100 % growth in NBG net profit 

The National Bank of Greece (NBG) Group net profit after tax and minority interests grew to 727.4 million Euro in 2005, up 100 percent vis-a-vis the 2004 results adjusted for the voluntary retirement programme, the bank said in a statement on February 28th, New Europe reported.
The bank said that this performance "is a landmark in the history of the Group, and has propelled the return on average equity for 2005 to a record 28.6 per cent, sixteen percentage points higher than the previous year." This outstanding performance places the NBG Group at the forefront of Greek and European banks in terms of profitability. "Our disciplined focus on achieving the targets set out in our business plan for 2005 resulted in the freeing-up of value to our shareholders, as the NBG Group posted record profitability," Takis Arapoglou, chairman and CEO of NBG, said in a statement posted on the company's website. 
"Strong revenue growth, improved operating efficiency and enhanced return on equity are the main drivers of our three-year business plan. We succeeded in all three of these areas, as Group income grew by 20 per cent, the cost/income ratio declined by 11.5 percentage points, and return on equity climbed to 28.6 per cent. With this performance we have covered the greater part of our three year business plan targets," Arapoglou said.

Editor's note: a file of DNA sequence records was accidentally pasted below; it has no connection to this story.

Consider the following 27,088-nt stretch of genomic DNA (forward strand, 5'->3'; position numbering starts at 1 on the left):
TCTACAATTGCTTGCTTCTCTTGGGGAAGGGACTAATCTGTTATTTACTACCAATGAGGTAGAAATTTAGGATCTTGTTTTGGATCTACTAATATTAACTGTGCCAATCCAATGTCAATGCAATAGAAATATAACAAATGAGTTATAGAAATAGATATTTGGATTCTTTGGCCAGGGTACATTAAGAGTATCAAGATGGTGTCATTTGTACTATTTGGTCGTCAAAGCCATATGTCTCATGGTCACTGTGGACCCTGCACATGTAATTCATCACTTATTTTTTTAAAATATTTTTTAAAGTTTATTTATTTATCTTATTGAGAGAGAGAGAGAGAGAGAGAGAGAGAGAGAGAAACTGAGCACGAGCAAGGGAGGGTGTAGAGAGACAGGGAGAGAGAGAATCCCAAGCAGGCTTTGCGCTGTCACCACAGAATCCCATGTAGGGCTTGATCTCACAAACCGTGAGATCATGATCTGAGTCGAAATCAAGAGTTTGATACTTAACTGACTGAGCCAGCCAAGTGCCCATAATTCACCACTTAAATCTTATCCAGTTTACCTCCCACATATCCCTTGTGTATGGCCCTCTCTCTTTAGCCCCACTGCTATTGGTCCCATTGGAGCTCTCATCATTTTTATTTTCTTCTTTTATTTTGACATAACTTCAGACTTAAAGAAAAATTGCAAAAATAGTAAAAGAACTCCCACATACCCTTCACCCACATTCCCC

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Greece, Bulgaria to build electricity transmission line 

Greece and Bulgaria are to build a new electricity transmission line between the two countries. The 400-kilowatt, two-way line will supplement an earlier facility built in 1970, Development Minister, Dimitris Sioufas, said recently, New Europe reported.
He was speaking after a meeting in Athens with the neighbouring country's Energy and Finance Minister, Rumen Ovcharov.
The two sides also agreed to accelerate cooperation in a project for construction of a pipeline to carry Russian oil through Bulgaria to Greece before talks in Athens between the three sides. 
The next step in the process is to found an international company to build and operate the pipeline.
The Greek side also said that Athens-quoted Public Power Corporation would be interested in cooperation in Bulgaria and establishing a presence there in the wake of its proposal to buy the Bobov Dol power station, awaiting a ruling from a Bulgarian court.